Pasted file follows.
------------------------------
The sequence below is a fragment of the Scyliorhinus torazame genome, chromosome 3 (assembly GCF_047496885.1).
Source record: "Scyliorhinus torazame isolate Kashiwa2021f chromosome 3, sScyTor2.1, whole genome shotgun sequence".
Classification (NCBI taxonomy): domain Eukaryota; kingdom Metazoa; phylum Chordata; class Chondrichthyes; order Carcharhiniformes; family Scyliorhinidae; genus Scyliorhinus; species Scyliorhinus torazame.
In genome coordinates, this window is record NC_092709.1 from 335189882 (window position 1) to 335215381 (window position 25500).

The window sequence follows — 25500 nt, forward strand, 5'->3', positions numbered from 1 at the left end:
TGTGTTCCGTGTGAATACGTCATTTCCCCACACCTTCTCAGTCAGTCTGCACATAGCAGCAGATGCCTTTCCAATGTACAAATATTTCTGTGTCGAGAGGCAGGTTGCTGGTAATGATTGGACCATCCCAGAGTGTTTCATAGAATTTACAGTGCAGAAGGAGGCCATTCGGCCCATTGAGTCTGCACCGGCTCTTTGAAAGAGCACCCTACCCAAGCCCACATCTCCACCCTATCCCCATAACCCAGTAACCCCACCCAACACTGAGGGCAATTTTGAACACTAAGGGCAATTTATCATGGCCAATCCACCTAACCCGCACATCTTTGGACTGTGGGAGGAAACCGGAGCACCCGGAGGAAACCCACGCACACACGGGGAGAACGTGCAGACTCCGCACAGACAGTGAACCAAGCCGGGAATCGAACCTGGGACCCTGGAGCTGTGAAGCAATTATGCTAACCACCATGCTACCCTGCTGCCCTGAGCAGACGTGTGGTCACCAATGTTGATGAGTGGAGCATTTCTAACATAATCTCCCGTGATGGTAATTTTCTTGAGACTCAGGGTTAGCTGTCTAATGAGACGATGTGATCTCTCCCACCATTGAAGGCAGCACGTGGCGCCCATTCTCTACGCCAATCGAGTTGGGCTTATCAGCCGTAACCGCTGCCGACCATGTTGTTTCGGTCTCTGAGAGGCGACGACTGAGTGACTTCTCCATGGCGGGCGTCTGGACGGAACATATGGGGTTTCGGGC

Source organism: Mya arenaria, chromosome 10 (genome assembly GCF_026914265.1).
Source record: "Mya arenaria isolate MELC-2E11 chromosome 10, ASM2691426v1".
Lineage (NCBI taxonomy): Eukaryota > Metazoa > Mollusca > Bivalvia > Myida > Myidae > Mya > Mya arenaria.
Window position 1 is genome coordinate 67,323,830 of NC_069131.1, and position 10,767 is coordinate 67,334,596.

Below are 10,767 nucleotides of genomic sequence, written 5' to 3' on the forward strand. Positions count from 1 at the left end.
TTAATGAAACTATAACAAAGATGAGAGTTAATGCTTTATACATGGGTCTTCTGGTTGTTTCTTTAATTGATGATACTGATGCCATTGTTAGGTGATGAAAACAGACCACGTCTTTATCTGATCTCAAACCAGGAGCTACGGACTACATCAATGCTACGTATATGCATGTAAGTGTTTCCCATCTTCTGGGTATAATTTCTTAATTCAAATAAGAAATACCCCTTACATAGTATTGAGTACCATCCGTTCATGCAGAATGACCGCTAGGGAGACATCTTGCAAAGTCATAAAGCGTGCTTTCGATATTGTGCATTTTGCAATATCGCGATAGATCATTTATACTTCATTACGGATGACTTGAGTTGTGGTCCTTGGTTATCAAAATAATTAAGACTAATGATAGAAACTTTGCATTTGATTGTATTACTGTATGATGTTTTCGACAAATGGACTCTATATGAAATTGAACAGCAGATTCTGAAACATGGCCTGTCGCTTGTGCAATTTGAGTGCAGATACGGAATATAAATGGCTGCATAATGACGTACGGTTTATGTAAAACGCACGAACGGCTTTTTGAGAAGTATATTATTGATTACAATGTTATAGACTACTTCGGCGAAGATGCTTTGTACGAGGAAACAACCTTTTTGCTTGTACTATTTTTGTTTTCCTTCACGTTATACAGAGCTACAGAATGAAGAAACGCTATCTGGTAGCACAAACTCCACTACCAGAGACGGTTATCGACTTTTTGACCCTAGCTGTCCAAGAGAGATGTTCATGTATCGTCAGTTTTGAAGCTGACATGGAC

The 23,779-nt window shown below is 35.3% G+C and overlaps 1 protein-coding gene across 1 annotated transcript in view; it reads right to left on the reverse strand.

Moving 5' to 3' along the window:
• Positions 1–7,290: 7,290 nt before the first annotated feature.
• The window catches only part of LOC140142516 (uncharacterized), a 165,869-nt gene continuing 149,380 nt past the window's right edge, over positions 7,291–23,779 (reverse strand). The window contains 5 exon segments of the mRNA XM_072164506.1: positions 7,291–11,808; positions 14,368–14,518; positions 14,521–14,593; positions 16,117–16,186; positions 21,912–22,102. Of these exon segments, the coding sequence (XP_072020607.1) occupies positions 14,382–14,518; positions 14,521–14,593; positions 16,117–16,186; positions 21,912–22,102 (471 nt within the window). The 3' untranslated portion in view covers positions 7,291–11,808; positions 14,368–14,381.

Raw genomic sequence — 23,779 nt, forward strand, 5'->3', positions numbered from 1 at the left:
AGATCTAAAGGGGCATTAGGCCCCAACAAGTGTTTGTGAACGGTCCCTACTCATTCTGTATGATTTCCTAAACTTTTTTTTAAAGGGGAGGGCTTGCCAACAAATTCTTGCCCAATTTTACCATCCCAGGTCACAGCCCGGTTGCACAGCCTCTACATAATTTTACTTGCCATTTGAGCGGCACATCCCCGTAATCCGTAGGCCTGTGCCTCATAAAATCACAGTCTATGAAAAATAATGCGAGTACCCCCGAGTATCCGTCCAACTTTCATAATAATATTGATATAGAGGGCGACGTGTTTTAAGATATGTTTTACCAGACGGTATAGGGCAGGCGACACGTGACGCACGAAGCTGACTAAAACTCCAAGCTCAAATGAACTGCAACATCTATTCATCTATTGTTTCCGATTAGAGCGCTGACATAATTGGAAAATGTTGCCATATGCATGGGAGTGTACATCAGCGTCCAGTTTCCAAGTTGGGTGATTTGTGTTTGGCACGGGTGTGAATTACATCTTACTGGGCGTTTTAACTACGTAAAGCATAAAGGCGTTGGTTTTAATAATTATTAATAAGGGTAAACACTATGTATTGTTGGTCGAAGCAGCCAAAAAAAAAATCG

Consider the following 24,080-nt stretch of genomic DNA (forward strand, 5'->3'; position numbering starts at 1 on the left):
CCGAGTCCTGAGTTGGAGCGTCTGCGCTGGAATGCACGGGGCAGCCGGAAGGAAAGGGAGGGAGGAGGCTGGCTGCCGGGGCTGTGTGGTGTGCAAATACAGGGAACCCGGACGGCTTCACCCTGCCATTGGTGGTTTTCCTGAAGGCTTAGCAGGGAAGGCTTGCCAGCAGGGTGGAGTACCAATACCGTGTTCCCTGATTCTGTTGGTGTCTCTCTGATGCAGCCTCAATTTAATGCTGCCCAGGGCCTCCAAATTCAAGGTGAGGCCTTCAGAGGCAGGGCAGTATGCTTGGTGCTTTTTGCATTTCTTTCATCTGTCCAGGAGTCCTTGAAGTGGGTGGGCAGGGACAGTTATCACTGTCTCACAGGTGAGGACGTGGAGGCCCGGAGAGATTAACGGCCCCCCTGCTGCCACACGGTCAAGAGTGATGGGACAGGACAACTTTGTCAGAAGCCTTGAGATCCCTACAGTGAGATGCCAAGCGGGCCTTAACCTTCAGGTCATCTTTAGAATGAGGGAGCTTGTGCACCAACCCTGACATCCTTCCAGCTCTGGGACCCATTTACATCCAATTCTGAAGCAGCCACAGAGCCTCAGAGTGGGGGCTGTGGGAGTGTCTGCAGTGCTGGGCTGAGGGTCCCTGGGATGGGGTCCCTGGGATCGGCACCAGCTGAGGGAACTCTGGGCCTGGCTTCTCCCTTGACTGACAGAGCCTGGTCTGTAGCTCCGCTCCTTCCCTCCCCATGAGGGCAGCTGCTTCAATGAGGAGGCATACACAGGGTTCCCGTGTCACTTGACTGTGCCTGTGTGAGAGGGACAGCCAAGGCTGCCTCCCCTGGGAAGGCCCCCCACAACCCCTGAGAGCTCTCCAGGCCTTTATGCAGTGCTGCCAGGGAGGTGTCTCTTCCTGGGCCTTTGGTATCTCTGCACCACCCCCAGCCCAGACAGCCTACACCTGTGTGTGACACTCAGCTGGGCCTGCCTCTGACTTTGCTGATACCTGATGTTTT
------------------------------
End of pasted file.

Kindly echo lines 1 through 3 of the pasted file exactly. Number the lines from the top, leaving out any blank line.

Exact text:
The sequence below is a fragment of the Scyliorhinus torazame genome, chromosome 3 (assembly GCF_047496885.1).
Source record: "Scyliorhinus torazame isolate Kashiwa2021f chromosome 3, sScyTor2.1, whole genome shotgun sequence".
Classification (NCBI taxonomy): domain Eukaryota; kingdom Metazoa; phylum Chordata; class Chondrichthyes; order Carcharhiniformes; family Scyliorhinidae; genus Scyliorhinus; species Scyliorhinus torazame.